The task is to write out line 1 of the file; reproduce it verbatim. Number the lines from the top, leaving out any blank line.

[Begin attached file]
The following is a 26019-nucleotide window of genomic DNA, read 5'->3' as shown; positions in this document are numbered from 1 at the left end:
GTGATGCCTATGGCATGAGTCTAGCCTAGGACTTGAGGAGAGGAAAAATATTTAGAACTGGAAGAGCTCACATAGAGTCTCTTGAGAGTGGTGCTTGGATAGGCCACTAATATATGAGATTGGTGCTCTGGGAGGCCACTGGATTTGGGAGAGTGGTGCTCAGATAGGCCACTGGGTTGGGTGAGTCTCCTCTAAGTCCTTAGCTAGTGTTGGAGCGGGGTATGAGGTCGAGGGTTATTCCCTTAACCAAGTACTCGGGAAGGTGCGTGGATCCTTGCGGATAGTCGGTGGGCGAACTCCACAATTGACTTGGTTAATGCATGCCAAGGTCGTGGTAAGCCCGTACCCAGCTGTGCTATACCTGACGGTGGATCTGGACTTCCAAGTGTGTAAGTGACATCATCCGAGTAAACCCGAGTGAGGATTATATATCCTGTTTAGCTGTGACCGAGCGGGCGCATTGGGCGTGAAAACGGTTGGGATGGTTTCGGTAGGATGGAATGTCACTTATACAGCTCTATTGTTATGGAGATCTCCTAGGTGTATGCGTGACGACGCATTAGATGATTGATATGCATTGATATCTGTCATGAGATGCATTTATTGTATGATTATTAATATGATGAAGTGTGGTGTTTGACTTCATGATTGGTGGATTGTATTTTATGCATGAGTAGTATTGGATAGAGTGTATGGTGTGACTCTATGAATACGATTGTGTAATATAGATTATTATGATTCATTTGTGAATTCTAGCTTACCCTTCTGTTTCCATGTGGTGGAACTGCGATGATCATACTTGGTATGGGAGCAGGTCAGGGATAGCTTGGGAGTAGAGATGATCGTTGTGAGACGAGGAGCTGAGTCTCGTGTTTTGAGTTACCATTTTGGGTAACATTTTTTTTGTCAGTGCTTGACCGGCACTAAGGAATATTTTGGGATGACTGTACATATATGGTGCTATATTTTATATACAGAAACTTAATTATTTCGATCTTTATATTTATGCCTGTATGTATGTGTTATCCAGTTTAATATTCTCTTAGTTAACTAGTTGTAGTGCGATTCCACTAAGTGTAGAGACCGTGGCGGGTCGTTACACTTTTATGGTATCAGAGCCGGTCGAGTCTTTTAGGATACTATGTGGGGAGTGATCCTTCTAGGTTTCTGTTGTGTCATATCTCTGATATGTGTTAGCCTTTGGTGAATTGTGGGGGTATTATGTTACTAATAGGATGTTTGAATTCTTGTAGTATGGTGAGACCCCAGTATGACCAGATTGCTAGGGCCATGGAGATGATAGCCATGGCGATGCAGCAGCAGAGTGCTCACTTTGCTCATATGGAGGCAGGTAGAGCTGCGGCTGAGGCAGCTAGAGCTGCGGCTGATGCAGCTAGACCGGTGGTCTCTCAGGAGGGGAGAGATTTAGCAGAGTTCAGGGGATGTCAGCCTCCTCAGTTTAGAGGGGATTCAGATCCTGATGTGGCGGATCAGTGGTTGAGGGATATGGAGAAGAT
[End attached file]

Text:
The following is a 26019-nucleotide window of genomic DNA, read 5'->3' as shown; positions in this document are numbered from 1 at the left end: